Mahler: His Life, Work and World

In search of a biography of Mahler I borrowed Mahler His Life, Work and World by Kurt and Herta Blaukopf from the library: in the event it turned out not to a be a biography at all but a carefully arranged selection of Mahler-related writings. Letters to, from and about Mahler; reviews of his conducting and concerts; newspaper report of his activities; posthumous recollections and so on. It is, just about, possible to piece together a biographical account from this material, but it is heavily weighted towards his professional rather than his private life. In particular such details of his love-life as do emerge tend towards the elliptical; the problems in his marriage only appear in a couple of documents very near the end for instance. In fact this was really the wrong book for my purposes! It would be much more useful for someone who had already read a biography, or at least grasped the main outline of Mahler’s life. Nonetheless it was interesting on two levels.

In the first place I did learn a considerable amount about Mahler. I had no idea for instance that so much of his professional life was given up to conducting opera. This, it seems, was how a conductor made his living in late 19thC Europe. Mahler started off as a devoted Wagnerian and an acclaimed conductor and director of Wagner operas (which were at the time very new and revolutionary). Opera appears to have been the centre of musical culture at the time. He certainly appears to have spent far more time conducting/directing operas than he did conducting concerts. Much of the criticism directed at his conducting was vitriolic. On the other hand he did have a circle of devoted friends and admirers, and the cultural, especially the musical, life of the time was brilliant. Mahler was generous in his appreciation of, for instance, Richard Strauss. I did get the impression, though this may be wrong, that he was much keener on composers in the German/Austrian tradition than say the Italian. He does not, as far as I can tell, for instance appear to have appreciated Puccini, whose operas were also being premiered at the time (Mahler conducted the Viennese premiere of La Boheme and was not an admirer). One of the amusing features of a book like this is to look at what has and has not lasted – and Mahler’s assessments on this score were not always accurate: he was a great admirer of someone called Pfitzner (of whom I have never heard).

I was also unaware, though should not have been, of the amount of vicious anti-Semitism he faced, especially in Vienna. Because of what happened under the Nazis we probably tend to forget just how virulent anti-Semitism was in Germany/Austria in this period (and Mahler converted to Catholicism). It was in part because of this, as well as his ‘new’ ideas and his perfectionism that Mahler found it so hard to become an established conductor – let alone an established composer. One certainly gains the impression from the book of a man utterly, passionately and completely uncompromising as far as music, both his own and others, was concerned.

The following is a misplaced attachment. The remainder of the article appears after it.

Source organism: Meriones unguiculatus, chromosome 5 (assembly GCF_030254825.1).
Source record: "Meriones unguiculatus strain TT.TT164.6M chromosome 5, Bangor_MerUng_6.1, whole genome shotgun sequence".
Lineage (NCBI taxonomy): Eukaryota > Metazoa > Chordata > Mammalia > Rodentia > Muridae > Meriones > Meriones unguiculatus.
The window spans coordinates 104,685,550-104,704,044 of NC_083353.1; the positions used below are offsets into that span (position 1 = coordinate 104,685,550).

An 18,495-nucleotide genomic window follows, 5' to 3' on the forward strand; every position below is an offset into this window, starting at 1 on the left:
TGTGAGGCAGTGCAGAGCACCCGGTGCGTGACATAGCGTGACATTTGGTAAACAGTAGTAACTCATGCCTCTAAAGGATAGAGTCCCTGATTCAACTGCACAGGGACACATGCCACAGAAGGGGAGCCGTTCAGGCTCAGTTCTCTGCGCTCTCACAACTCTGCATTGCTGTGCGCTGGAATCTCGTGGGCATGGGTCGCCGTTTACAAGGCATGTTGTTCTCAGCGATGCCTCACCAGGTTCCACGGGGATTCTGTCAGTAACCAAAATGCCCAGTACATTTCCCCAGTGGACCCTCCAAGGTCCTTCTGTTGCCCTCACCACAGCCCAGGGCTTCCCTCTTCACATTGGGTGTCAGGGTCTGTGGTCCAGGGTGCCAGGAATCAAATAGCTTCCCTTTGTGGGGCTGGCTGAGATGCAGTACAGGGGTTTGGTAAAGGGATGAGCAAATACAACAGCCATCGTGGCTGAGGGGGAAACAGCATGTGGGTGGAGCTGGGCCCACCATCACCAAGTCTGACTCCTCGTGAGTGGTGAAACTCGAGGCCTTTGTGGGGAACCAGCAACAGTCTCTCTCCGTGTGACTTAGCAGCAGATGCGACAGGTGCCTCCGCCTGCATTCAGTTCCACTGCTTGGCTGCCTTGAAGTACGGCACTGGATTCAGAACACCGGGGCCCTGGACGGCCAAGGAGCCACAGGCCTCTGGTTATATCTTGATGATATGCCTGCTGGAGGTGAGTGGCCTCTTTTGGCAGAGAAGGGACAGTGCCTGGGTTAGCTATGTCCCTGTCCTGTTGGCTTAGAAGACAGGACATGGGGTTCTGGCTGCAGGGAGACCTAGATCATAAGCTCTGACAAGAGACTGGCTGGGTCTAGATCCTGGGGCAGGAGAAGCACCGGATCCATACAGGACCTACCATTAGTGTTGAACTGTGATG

The second level on which the book intrigues is as to whether a collection of documents of this kind is more objective than a conventional biography? At first glance it might appear that the answer is ‘yes’, because there is no overt biographer’s voice so that the reader is less aware of the particular approach and theoretical position which is being adopted. However, I am not sure this is so, because a very considerable amount of selection and ordering must have gone into the creation of this book. After all this is but a tiny selection of the available material ; no doubt another book along the same lines, but using different material, could have been assembled and one which presented a somewhat different ‘Mahler’. It is good to read the original material, but I think one has to be aware that the objectivity which such a method pretends to may not be quite what it claims. But despite this Mahler His Life Work and World was a fascinating and easy read from which I did learn a considerable amount, even if I probably would have been better off with a conventional biography. The problem is which one? Apparently in 1987 a Mahler bibliography recorded 2536 books and essays! And I would wager this has expanded exponentially since then.

2 thoughts on “Mahler: His Life, Work and World

  1. ellenandjim

    I now know more about Mahler than I ever did before. Jim loves Mahler’s music and has a great deal in MP3s. We listen to them regularly in the evenings.

    I like this kind of biography. I have two for Trollope (collections of writing about him by people who met him interpersed with comments by him set up chronologically). If you have read a conventional biography already and have read books by the subject (or say listened to his music), this kind of book is enrichening. On the other hand, I’ve read three by Mary L (?) on Ruskin, Millais, and Effie set up this way and never read any other book on them, and it’s just the most insightful biography.


  2. nick2209

    Many thanks Ellen. I did find the book helpful and it did give me a basic understanding or framework but I still feel I would need to read a ‘proper’ biography to get a more complete picture of Mahler’s life.

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